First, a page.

For months, 19-year-old Mubashra Uddin hid her pregnancy from nearly everyone. When she gave birth Wednesday to a 7-pound, 11-ounce girl, she was in the bedroom of the Uptown apartment she shared with her parents and younger sister. She apparently cut the umbilical cord with a pair of scissors and tried to clean up the mess with maxi-pads.
Moments after giving birth, she heard her mother approach the bedroom, Cook County prosecutors say, and Uddin did the unthinkable in hopes of keeping her secret: She opened the window and let the infant drop eight stories.
A neighbor found the infant, naked and bloody but still alive, beneath the Uddins’ window, in the 800 block of West Eastwood in the Uptown neighborhood. The baby died of massive internal injuries at Weiss Memorial Hospital about an hour after it was born, prosecutors say.
Uddin, described by her attorney as a straight-A student at DeVry University, is being held without bail on a single count of first-degree murder. She’s due back in court on Thursday.
But the charge of murder — a crime that requires premeditation — does not always apply in cases of infanticide, said Michelle Oberman, a law professor at Santa Clara University and the author of “When Mothers Kill.”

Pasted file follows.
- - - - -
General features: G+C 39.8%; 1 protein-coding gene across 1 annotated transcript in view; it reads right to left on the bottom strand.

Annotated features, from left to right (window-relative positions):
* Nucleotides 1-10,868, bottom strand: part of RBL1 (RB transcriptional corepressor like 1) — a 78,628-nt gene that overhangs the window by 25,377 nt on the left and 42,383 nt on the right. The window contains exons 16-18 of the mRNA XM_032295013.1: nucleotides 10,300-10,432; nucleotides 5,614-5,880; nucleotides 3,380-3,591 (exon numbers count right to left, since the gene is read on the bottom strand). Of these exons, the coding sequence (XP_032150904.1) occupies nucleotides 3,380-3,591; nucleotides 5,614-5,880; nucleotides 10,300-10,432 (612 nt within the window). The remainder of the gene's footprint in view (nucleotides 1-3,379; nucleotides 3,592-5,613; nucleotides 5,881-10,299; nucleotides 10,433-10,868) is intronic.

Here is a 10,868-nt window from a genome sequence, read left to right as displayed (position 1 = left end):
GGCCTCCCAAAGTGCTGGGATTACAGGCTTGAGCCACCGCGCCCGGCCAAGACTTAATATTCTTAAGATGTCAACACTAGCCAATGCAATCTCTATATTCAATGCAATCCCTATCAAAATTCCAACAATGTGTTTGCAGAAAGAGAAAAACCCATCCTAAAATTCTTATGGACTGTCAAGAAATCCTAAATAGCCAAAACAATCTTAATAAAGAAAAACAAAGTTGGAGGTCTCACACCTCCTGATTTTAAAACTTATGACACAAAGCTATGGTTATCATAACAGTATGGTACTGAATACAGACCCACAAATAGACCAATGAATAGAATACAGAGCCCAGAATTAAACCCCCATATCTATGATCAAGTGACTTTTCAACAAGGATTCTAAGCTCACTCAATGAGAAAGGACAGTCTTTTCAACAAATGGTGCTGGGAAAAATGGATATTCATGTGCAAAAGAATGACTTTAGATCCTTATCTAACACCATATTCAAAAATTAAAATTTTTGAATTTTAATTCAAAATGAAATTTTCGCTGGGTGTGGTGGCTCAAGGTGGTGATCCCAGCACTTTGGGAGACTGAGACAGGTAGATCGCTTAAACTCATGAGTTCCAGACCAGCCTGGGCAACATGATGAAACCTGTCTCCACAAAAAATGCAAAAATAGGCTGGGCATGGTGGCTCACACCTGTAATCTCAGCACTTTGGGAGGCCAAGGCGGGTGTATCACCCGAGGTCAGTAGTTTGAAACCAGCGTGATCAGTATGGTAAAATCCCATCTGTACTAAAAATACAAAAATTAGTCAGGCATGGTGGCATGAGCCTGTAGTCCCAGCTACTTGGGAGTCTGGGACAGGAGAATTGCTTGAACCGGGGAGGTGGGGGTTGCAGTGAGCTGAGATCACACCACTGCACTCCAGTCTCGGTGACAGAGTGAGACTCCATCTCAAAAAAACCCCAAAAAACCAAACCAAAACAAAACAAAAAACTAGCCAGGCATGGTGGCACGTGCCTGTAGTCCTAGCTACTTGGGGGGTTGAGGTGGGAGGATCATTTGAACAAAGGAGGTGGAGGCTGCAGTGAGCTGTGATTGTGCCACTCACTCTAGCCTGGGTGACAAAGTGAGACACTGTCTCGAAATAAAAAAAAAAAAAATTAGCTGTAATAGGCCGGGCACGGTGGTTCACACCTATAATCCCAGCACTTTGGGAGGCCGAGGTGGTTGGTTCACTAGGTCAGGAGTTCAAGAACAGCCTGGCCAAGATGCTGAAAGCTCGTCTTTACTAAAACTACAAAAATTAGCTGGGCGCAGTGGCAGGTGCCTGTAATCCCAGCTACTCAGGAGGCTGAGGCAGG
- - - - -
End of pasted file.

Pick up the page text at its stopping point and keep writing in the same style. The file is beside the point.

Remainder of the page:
A memorial for the infant who died after she was dropped from an eighth-floor window of an apartment building in the 800 block of West Eastwood in the Uptown neighborhood last week. | Andy Grimm/Sun-Times
Mothers capable of killing their newborns tend to be isolated and in deep denial about their pregnancies, Oberman told the Chicago Sun-Times. Options such as putting the child up for adoption, or even just dropping the infant off at a church or hospital, may never occur to them, she said.
“Impossible as it might seem, they are in such deep denial that they don’t even associate the intense ‘stomachache’ at the end of nine months of pregnancy with giving birth,” she said. “When the baby actually comes out, they often are completely surprised.
Really, if you were capable of thinking ahead of time, you could hide [the birth]. You wouldn’t do it at home, with your parents and your family around.”
Infants 30 days old or younger can be left — no questions asked — at any police station, firehouse, hospital or emergency medical center, said Dawn Geras, who lobbied to pass Illinois’ “Safe Haven law” in 2001. Including Uddin’s baby, only two infants have been abandoned in the state illegally this year, Geras said, and 15 have been turned over to authorities at Safe Haven sites. Uddin’s apartment, in the 800 block of West Eastwood Avenue, was across the street from Weiss Memorial Hospital.
“I can only believe that she didn’t know about the law when [Uddin] did what she did,” Geras said.
On Monday, neighbor Saab Moshin carried his toddler son past the mound of stuffed animals and wilting flowers piled against a tree near where the baby landed. Moshin said he had lived in the building and knew Mubashra a “a great girl,” who was part of a devout Muslim family. Uddin’s conservative parents would likely have been mortified at the prospect of unwed motherhood, Moshin said.
“You would have to be so mentally tortured to do what she did,” Moshin said. “I know that the whole story is not out there yet, but I hope she gets the help that she needs.”